"S"     put it into the si register (discussed later)

As you can see, we copied One into the ax register, and Two into the bx register. However, you'll notice we refered to them as eax and ebx inside the assembly block. Why? Good question. The ax register, for example, is a 16-bit register. Remember back to the definition of a bit; A bit is a single binary digit. In other words, the ax register has room for 16 binary digits. If you calculate that out, that means the ax register can hold a number as large as 65536 (216). In actuality, it can hold the numbers 0 through 65535 (remember, 0 is a number too).

So, what does this have to do with ax and eax? Well, you see, the ax register can actually be split in half, to form two 8-bit registers; ah and al (the high and low parts of ax). The programmer can access these in the same way as ax. On a similar note, when the 386 was developed, Intel added 32-bit extentions to most registers, and so ax has a 32-bit version called eax.

GCC will actually decide what version of the ax register to use. For example, If you specify a char type variable in the brackets, GCC will use ah (if you specified "a"). So, let's revise the above table:

    "g"     Let GCC pick where to put the input
    "r"     Put the input into any available register
    "a"     put it into the ah/ax/eax register
    "b"     put it into the bh/bx/ebx register
    "c"     put it into the ch/cx/ecx register
    "d"     put it into the dh/dx/edx register
    "D"     put it into the di/edi register (discussed later)
    "S"     put it into the si/esi register (discussed later)

You'll notice that di and si don't have 8-bit versions. You'll probably also note that you can't access the low part of any register using these contraints. This is only a minor problem really. You can, ofcourse, access the low part of any register inside the assembly block.

Okay, now back to the constrainments. What if we reproduce the above program, but using "g" for the input variables? Now how do we reference our variables now, since GCC is deciding where to place them? Well, GCC does provide a mechanism for this. Let's take a look at it in action:

    int main(void) {
      int one = 1, two = 2;
      asm (
       "addl %1, %0"
       : "g" (one), "g" (two)
       : "memory"
      return 0;

So, as you can see, each input that is specified with "g" is referenced as %n, where n refers to the number of the "g" variable you want. Here's an interesting twist though; What if you want to use both registers and "g" constrained inputs? Well, this presents an interesting feature of GCC, where you then have to prepend registers with double percents (%%). Check it out:

    int main(void) {
      int one = 1, two = 2;
      asm (
       "addl %0, %%eax"
       : "a" (one), "g" (two)
       : "ax", "memory"
      return 0;

So you see, the double precent sign is required. An oddity, I agree. Okay, now what about outputs? Well, outputs are pretty much the same as inputs. The variable in the bracket tells GCC where to copy the output, and the value in the quotes tells GCC where to find this ouput. The only difference, however, is that outputs require an equals sign in the quotes. Check it out:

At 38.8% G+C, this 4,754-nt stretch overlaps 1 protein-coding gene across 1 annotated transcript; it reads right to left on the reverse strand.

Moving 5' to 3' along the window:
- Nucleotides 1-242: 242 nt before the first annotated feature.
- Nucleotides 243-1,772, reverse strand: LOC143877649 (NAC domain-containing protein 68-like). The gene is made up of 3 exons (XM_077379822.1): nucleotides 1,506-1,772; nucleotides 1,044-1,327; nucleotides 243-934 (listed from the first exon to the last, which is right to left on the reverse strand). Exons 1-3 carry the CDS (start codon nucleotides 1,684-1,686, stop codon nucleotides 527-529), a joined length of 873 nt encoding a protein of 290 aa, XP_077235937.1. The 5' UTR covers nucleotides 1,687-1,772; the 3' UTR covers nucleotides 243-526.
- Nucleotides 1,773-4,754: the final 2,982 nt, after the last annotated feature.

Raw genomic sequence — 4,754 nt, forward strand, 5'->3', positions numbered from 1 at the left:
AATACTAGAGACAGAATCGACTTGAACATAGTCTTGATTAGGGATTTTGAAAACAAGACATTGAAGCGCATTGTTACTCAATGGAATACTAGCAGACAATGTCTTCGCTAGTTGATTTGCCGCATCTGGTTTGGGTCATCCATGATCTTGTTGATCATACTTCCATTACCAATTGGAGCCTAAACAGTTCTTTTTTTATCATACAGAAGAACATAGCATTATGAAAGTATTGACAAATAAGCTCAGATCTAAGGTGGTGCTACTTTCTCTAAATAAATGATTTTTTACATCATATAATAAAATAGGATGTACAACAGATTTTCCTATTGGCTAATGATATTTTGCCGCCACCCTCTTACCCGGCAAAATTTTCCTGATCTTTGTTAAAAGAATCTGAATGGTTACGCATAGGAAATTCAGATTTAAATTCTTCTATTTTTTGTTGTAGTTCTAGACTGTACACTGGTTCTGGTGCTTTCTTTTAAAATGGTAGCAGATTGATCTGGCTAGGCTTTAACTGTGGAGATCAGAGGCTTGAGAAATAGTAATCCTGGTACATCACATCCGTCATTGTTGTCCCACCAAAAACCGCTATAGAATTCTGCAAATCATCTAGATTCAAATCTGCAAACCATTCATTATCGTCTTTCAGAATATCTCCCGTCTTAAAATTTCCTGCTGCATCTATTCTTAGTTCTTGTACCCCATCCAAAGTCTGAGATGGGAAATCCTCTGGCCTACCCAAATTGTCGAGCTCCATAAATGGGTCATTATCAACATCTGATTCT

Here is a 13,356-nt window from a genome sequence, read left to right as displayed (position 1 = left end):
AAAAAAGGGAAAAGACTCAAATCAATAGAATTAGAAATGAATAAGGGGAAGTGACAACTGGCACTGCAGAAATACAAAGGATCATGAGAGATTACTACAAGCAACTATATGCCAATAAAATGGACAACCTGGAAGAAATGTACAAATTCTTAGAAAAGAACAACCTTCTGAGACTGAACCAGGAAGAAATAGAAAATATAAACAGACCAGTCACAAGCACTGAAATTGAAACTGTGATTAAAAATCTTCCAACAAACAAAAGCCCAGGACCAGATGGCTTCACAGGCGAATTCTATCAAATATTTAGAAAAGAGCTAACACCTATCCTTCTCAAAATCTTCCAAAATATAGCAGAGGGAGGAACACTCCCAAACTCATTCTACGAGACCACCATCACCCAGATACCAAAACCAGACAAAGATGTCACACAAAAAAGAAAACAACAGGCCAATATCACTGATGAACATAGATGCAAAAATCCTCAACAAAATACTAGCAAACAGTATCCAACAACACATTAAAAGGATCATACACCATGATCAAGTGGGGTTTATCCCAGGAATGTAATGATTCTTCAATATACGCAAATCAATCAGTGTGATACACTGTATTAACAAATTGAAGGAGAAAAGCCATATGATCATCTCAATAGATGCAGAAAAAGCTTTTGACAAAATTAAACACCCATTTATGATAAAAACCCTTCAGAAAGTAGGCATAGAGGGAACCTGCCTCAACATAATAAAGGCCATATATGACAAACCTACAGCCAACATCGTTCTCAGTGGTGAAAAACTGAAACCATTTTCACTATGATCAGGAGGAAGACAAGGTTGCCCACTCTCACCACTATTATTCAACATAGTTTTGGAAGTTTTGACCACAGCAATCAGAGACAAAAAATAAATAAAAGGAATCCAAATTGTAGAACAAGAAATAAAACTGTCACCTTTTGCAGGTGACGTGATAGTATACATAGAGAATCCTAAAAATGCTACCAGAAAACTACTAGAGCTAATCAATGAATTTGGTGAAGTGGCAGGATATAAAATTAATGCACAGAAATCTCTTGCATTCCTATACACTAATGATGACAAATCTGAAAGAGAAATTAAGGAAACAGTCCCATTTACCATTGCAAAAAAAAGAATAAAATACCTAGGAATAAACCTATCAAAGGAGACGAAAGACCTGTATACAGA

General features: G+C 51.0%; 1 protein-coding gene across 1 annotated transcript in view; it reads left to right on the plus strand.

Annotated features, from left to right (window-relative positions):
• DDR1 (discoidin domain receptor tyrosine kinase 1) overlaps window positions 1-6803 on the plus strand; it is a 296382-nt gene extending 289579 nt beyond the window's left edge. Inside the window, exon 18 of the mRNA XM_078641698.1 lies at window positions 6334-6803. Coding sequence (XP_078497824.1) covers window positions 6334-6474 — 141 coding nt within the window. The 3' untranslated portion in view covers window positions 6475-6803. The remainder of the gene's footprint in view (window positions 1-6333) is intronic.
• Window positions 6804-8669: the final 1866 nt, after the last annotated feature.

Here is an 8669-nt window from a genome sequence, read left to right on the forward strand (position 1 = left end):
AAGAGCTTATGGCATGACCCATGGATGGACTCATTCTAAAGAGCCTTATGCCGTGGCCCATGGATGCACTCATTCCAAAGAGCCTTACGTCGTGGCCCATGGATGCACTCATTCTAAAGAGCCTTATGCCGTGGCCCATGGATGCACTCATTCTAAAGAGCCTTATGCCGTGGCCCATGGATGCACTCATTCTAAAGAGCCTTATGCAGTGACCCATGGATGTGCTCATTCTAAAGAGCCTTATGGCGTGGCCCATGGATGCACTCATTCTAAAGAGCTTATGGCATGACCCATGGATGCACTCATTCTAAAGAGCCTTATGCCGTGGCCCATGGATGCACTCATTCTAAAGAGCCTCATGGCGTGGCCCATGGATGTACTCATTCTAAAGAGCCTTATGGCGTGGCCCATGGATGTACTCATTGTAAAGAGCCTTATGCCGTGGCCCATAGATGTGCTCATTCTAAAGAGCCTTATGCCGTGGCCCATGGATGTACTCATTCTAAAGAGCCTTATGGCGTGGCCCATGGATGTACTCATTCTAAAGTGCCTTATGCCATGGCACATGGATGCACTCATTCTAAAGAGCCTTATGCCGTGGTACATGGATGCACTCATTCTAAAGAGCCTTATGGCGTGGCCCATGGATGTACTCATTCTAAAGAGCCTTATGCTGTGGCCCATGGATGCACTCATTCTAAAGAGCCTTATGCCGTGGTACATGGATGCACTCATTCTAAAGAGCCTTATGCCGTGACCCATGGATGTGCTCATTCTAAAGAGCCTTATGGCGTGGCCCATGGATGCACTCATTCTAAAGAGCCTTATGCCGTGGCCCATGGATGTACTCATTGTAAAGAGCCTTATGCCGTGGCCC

int main(void) {
      int one = 1, two = 2, three;
      asm (
       "addl %ebx, %eax"
       : "=a" (three)
       : "a" (one), "b" (two)
       : "ax", "bx"
      return 0;

That's pretty easy, right? Well, it gets a little bit more compilcated when we use "g" for both inputs and outputs. Here's an example:

    int main(void) {
      int one = 1, two = 2, three;
      asm (
       "addl %2, %1"
       "movl %1, %0"
       : "=g" (three)
       : "g" (one), "g" (two)
       : "memory"
      return 0;

Okay, there are two things to note here. First of all, notice that %0 will always refer to the first variable defined as "g", wether it be an input or an output. So, in the above example, %0 refers to the first output, while %1 and %2 now refer to the inputs. Next, notice we used the mov instruction in the above example. This was required to move the result of the add instruction to %0, or, in other words, to copy it into the C variable 'three'. It might also be interesting to note that the mov instruction doesn't actually move one thing to another, but rather copies. Another oddity.

Okay, now to the last, and probably simplest constrainment field; The registers modified field. This field, not surprisingly, contains a list of registers that have been modified by your assembly block. You can simply specify the regular register name (the 16-bit version) and that will suffice for all versions of that register. For example "ax" covers "eax" "ax" "al" and "ah" so it's recomended you just use the regular register name.

You have probably also noticed that I have used "memory" in this field. This tells GCC that we have modified memory withen our assembly block. When using the "g" contrain for inputs and/or outputs it's a good idea to specify "memory" in the registers modified field. Afterall, GCC could put your inputs and/or outputs into memory if it decides to.

One last thing to note about this whole inline assembly thing. The use of %0, %1 and so on are also required if you use the "r" constaint. For that matter, it's required whenever you don't know the exact location of the input or output. Afterall, how can you reference it, if you don't know where it is? :)

    Arithmetic in AT&T Assembly

Okay, now that we (hopefully) know how to define an inline assembly block, let's try some arithmatic operations using AT&T assembly. In this section I will present 4 basic Intel instructions, ADD, SUB, MUL and DIV, as well as some variations on these. Not to mention some optomization tips.